There, in conjunction with the Cottage Tour, Andersen and her husband Ed will host Artisan’s Faire in the Country.  The Artisans’ Faire will feature about 20 artists, as well as live music throughout the day, food and refreshments. (The Artisans’ Faire is free, which is why I’m giving directions.) 




The Cottage Tour lasts from 11 a.m. to 4 p.m. on Sunday. The Artisans’ Faire lasts from 10 a.m. until 5 p.m. the same day.

This 2nd Annual Cottage Tour benefits Habitat for Humanity, Shasta Cascade.

According to Monica Templeton, one of the Cottage Tour’s main organizers, Habitat was an ideal fund-raiser match for the home tour.

“Habitat is an organization which provides inspiration, hope and comfort for so many who may have resigned to never becoming actual homeowners,” Monica said.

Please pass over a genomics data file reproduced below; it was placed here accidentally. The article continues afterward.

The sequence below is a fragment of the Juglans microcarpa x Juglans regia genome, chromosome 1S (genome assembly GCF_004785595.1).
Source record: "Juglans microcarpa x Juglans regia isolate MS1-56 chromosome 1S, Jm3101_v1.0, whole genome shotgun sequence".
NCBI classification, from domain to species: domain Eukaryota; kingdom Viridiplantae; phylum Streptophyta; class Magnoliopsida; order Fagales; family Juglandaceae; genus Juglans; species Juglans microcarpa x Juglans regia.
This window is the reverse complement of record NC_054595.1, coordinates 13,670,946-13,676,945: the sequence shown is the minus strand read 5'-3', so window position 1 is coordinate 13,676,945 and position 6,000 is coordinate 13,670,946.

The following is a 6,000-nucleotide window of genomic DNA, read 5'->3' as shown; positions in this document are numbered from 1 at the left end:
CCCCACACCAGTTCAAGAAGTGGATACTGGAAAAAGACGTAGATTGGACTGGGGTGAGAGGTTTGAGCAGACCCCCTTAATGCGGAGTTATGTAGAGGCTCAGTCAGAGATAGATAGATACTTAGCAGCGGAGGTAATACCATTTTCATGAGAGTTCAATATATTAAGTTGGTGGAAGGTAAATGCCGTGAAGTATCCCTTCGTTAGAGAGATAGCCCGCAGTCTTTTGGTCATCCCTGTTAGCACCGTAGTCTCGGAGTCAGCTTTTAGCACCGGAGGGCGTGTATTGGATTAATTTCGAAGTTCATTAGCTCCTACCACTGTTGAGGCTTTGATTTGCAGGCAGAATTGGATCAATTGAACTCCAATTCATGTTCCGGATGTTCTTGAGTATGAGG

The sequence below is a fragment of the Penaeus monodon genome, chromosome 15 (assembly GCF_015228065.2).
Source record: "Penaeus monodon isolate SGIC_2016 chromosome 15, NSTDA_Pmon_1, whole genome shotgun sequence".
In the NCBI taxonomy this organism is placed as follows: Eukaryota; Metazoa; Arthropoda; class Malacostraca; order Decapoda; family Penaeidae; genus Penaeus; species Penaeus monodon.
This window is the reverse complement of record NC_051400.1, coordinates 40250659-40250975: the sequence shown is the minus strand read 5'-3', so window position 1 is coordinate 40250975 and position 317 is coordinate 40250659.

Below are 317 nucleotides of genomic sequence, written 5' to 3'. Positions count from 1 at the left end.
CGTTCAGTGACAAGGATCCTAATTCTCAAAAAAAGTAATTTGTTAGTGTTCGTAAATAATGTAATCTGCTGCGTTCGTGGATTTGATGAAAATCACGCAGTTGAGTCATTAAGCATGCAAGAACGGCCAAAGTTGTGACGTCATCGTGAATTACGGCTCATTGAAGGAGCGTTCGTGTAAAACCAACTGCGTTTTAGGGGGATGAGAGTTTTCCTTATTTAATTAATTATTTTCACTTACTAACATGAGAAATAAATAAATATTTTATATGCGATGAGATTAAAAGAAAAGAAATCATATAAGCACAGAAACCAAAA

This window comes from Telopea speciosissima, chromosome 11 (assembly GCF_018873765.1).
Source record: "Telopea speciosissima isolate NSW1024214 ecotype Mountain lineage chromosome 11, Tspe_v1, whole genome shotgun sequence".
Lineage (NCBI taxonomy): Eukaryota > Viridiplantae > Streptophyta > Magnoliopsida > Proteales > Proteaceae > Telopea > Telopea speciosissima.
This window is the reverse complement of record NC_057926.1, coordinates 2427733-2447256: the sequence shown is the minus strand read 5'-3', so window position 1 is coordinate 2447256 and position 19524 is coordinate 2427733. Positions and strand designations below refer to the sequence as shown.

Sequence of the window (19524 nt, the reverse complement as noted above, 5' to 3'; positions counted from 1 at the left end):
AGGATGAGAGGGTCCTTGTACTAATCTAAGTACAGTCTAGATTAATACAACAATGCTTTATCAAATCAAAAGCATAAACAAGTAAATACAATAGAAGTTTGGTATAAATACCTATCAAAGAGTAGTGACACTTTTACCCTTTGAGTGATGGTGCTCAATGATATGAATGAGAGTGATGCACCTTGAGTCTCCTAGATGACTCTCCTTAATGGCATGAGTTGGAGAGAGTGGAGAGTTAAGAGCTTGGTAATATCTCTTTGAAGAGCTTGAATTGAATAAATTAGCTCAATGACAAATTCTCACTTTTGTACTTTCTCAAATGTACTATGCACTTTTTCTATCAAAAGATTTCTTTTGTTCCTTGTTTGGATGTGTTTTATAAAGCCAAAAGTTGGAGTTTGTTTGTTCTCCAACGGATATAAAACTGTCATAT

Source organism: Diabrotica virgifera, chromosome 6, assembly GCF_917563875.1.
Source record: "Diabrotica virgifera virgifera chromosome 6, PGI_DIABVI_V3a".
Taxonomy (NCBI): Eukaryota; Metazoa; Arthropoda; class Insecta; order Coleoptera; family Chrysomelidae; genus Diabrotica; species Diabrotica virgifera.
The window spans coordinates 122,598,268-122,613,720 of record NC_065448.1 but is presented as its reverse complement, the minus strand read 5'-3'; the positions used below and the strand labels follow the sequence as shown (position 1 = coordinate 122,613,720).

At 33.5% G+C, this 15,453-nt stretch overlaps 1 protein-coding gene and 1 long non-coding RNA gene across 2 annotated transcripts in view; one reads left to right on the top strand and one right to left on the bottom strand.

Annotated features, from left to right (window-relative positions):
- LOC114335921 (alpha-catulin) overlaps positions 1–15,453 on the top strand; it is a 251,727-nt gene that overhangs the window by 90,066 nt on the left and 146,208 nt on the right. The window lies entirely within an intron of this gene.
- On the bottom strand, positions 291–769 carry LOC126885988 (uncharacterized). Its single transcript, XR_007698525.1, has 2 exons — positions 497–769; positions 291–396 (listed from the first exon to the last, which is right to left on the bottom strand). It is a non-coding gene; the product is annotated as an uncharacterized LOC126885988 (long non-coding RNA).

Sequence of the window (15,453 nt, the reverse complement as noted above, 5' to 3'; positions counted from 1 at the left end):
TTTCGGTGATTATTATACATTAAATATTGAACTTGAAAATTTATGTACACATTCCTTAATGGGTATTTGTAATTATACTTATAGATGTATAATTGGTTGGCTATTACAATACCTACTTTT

“The tour will not only inspire, but also raise awareness for Habitat’s work, along with the people who love their ‘nests.’ ”

Tickets cost $20 each and will include directions and tours to all four homes. Tickets are limited and may purchased at Monica’s Vintage Inspired at 2425 Athens Ave. in Redding and the Antique Cottage on Cascade Blvd. in Shasta Lake.

For more information call Monica’s Vintage Inspired at 241-5851, or Antique Cottage and Gardens at 275-4451.

Doni Chamberlain

Doni Chamberlain

Independent online journalist Doni Chamberlain founded what’s now known as anewscafe.com in 2007 with her son, Joe Domke. Chamberlain is an award-winning newspaper opinion columnist, feature and food writer recognized by the Associated Press, the California Newspaper Publishers Association and E.W. Scripps. She lives in Redding, California.